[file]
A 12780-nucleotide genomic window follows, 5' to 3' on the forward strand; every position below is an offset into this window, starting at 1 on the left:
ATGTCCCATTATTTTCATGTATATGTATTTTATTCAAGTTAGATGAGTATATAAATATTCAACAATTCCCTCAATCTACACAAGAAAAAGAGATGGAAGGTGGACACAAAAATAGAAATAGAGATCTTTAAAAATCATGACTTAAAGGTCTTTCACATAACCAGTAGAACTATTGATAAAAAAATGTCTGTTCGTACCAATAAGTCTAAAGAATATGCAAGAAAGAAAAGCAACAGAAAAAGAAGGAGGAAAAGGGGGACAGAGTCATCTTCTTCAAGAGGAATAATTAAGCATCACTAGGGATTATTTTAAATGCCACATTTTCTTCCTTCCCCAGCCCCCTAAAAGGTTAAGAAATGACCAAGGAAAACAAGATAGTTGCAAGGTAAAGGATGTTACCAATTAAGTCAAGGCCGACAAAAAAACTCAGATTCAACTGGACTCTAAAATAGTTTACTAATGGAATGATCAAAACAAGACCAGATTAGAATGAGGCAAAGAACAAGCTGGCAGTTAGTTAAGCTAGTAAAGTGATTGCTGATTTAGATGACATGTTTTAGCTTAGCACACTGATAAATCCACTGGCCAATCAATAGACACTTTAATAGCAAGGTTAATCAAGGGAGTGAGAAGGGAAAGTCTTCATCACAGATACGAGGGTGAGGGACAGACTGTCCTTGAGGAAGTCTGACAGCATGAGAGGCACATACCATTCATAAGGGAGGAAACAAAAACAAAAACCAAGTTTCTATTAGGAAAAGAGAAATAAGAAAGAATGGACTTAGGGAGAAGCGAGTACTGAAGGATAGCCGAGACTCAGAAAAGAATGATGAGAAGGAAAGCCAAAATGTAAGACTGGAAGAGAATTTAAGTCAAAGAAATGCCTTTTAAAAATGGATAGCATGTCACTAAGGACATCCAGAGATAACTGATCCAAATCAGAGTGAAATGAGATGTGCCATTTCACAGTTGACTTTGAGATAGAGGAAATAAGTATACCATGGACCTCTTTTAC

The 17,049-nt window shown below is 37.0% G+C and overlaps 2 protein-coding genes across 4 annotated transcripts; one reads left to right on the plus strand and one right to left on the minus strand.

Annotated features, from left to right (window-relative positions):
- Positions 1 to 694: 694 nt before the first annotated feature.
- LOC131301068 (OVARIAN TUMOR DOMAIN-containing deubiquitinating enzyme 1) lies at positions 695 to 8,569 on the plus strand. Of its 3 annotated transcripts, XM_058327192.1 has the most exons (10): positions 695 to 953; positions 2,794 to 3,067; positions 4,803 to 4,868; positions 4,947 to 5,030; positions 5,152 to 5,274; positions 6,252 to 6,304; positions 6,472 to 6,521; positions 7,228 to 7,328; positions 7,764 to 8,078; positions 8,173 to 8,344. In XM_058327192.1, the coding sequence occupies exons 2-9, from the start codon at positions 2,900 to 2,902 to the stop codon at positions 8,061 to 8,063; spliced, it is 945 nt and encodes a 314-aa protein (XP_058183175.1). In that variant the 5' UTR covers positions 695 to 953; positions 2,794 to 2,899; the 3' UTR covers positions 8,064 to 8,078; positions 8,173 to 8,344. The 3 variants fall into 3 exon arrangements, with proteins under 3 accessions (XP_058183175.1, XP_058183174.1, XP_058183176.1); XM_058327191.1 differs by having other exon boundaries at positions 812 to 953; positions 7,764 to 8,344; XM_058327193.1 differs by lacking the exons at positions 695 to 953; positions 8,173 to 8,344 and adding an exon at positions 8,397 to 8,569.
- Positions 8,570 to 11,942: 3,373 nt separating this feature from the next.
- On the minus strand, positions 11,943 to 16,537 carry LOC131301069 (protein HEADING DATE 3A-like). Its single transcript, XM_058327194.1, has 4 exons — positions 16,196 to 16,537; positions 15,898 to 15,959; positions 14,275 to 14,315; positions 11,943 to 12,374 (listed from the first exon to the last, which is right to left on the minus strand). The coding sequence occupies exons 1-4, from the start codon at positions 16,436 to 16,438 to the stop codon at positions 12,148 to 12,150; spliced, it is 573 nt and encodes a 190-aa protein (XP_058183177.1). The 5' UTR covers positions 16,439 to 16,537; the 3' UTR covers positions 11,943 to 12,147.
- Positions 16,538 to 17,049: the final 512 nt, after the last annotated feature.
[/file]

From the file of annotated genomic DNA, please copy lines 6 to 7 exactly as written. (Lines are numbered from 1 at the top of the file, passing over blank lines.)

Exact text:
- LOC131301068 (OVARIAN TUMOR DOMAIN-containing deubiquitinating enzyme 1) lies at positions 695 to 8,569 on the plus strand. Of its 3 annotated transcripts, XM_058327192.1 has the most exons (10): positions 695 to 953; positions 2,794 to 3,067; positions 4,803 to 4,868; positions 4,947 to 5,030; positions 5,152 to 5,274; positions 6,252 to 6,304; positions 6,472 to 6,521; positions 7,228 to 7,328; positions 7,764 to 8,078; positions 8,173 to 8,344. In XM_058327192.1, the coding sequence occupies exons 2-9, from the start codon at positions 2,900 to 2,902 to the stop codon at positions 8,061 to 8,063; spliced, it is 945 nt and encodes a 314-aa protein (XP_058183175.1). In that variant the 5' UTR covers positions 695 to 953; positions 2,794 to 2,899; the 3' UTR covers positions 8,064 to 8,078; positions 8,173 to 8,344. The 3 variants fall into 3 exon arrangements, with proteins under 3 accessions (XP_058183175.1, XP_058183174.1, XP_058183176.1); XM_058327191.1 differs by having other exon boundaries at positions 812 to 953; positions 7,764 to 8,344; XM_058327193.1 differs by lacking the exons at positions 695 to 953; positions 8,173 to 8,344 and adding an exon at positions 8,397 to 8,569.
- Positions 8,570 to 11,942: 3,373 nt separating this feature from the next.